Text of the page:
National Health Service and social care organisations are being issued with new guidance to improve ethnic monitoring within their services and workforces. It has been drawn up by the Department of Health, the Health and Social Care Information Centre and NHS Employers to improve health services for patients and working practices for staff.It highlights the importance of consistent and standard methods of collecting ethnic group and other related data from patients, service users and staff. It also explains the key principle of self-classification.
The guidance incorporates 17 good practice examples taken from various NHS bodies and local councils to help disseminate good work on ethnic monitoring across health and social care and to encourage shared learning. The new document also sets out the business case for ethnic monitoring and demonstrates the contribution it can make to delivering services based on individual needs and ethnic backgrounds of patients and users.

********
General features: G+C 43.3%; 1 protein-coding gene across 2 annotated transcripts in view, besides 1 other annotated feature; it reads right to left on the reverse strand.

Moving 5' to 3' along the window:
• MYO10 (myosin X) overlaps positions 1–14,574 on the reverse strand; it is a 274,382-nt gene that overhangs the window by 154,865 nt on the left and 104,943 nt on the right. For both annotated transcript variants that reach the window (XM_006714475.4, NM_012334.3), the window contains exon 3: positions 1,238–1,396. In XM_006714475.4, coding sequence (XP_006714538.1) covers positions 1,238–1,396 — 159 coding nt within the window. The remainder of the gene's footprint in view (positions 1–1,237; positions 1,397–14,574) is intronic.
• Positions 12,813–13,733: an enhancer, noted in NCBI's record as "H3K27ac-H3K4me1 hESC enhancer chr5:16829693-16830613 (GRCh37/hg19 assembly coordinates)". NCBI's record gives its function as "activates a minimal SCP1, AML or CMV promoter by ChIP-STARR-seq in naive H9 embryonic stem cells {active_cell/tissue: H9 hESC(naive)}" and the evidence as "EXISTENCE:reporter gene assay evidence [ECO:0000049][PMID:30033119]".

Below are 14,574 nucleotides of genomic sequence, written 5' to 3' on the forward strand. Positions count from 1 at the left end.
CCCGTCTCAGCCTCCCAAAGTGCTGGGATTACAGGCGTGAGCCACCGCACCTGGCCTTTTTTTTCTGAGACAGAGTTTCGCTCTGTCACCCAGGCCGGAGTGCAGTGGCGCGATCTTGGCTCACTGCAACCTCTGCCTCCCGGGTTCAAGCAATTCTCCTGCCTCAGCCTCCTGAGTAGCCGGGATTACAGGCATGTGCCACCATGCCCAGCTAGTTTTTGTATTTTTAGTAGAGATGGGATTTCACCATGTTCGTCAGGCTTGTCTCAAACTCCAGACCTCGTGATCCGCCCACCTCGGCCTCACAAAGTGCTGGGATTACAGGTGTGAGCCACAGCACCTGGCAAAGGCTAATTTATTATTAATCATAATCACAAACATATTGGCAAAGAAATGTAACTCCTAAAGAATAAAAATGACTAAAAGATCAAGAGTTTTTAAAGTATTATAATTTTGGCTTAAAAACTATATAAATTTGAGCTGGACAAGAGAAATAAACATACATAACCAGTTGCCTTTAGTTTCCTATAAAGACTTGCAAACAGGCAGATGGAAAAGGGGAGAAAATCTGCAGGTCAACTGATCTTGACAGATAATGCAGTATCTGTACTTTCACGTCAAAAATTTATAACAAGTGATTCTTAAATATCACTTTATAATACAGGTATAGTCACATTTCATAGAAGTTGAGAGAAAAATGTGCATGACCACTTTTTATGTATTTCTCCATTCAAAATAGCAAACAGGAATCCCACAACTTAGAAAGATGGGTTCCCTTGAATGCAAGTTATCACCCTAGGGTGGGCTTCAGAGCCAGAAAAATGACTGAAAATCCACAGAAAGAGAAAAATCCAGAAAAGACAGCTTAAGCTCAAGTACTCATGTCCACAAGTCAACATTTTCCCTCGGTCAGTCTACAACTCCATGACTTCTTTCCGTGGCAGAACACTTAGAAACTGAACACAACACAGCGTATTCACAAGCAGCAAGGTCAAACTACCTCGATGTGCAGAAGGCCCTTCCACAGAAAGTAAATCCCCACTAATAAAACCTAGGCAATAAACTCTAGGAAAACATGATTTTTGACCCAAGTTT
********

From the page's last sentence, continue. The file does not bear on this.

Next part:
The Department of Health says the guide’s emphasis on the collection and use of robust ethnic data will assist Health Trusts and councils in meeting targets and local care standards. Staff will also benefit as monitoring will help ensure fairness in recruitment and selection as well as in learning and development opportunities. Unrepresented groups will be identified so recruitment drives can be targeted and organisations can become more attractive to all communities.
Surinder Sharma, from the Equality and Human Rights Group at the Department of Health, said those trusts and local authorities that updated their Race Equality Schemes on a routine basis and used data to understand and tackle race inequalities would have a ready framework for collecting ethnic group and related data and taking action where appropriate. The Health Minister, Rosie Winterton, said she expected NHS and social services leaders to work with her to make sustained improvements to services and workforce practices for all communities based on sound ethnic group data.